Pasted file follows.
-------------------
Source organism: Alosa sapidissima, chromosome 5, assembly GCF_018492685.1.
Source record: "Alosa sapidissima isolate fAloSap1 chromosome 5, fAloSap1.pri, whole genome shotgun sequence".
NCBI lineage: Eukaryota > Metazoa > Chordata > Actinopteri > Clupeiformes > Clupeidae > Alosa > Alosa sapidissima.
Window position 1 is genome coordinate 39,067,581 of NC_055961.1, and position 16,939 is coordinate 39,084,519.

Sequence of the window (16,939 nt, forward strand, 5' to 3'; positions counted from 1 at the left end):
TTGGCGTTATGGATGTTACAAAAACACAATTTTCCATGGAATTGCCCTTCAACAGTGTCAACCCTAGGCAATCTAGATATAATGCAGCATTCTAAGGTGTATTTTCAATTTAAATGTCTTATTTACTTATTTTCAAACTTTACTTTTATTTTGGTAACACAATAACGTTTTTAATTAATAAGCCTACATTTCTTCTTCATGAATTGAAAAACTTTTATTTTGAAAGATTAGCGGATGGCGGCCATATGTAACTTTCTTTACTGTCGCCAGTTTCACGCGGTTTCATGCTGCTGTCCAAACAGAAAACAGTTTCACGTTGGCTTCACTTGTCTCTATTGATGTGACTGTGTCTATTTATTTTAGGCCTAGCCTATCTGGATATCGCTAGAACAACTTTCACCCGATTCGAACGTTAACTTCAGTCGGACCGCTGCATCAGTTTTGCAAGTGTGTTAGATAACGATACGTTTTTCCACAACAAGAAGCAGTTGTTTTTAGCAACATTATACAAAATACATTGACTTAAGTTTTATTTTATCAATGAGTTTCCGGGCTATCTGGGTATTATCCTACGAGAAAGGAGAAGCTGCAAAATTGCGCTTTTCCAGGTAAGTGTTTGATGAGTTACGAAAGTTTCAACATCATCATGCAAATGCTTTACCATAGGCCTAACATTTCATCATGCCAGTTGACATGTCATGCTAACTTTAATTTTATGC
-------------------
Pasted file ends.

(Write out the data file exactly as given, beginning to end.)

Source organism: Alosa sapidissima, chromosome 5, assembly GCF_018492685.1.
Source record: "Alosa sapidissima isolate fAloSap1 chromosome 5, fAloSap1.pri, whole genome shotgun sequence".
NCBI lineage: Eukaryota > Metazoa > Chordata > Actinopteri > Clupeiformes > Clupeidae > Alosa > Alosa sapidissima.
Window position 1 is genome coordinate 39,067,581 of NC_055961.1, and position 16,939 is coordinate 39,084,519.

Sequence of the window (16,939 nt, forward strand, 5' to 3'; positions counted from 1 at the left end):
TTGGCGTTATGGATGTTACAAAAACACAATTTTCCATGGAATTGCCCTTCAACAGTGTCAACCCTAGGCAATCTAGATATAATGCAGCATTCTAAGGTGTATTTTCAATTTAAATGTCTTATTTACTTATTTTCAAACTTTACTTTTATTTTGGTAACACAATAACGTTTTTAATTAATAAGCCTACATTTCTTCTTCATGAATTGAAAAACTTTTATTTTGAAAGATTAGCGGATGGCGGCCATATGTAACTTTCTTTACTGTCGCCAGTTTCACGCGGTTTCATGCTGCTGTCCAAACAGAAAACAGTTTCACGTTGGCTTCACTTGTCTCTATTGATGTGACTGTGTCTATTTATTTTAGGCCTAGCCTATCTGGATATCGCTAGAACAACTTTCACCCGATTCGAACGTTAACTTCAGTCGGACCGCTGCATCAGTTTTGCAAGTGTGTTAGATAACGATACGTTTTTCCACAACAAGAAGCAGTTGTTTTTAGCAACATTATACAAAATACATTGACTTAAGTTTTATTTTATCAATGAGTTTCCGGGCTATCTGGGTATTATCCTACGAGAAAGGAGAAGCTGCAAAATTGCGCTTTTCCAGGTAAGTGTTTGATGAGTTACGAAAGTTTCAACATCATCATGCAAATGCTTTACCATAGGCCTAACATTTCATCATGCCAGTTGACATGTCATGCTAACTTTAATTTTATGC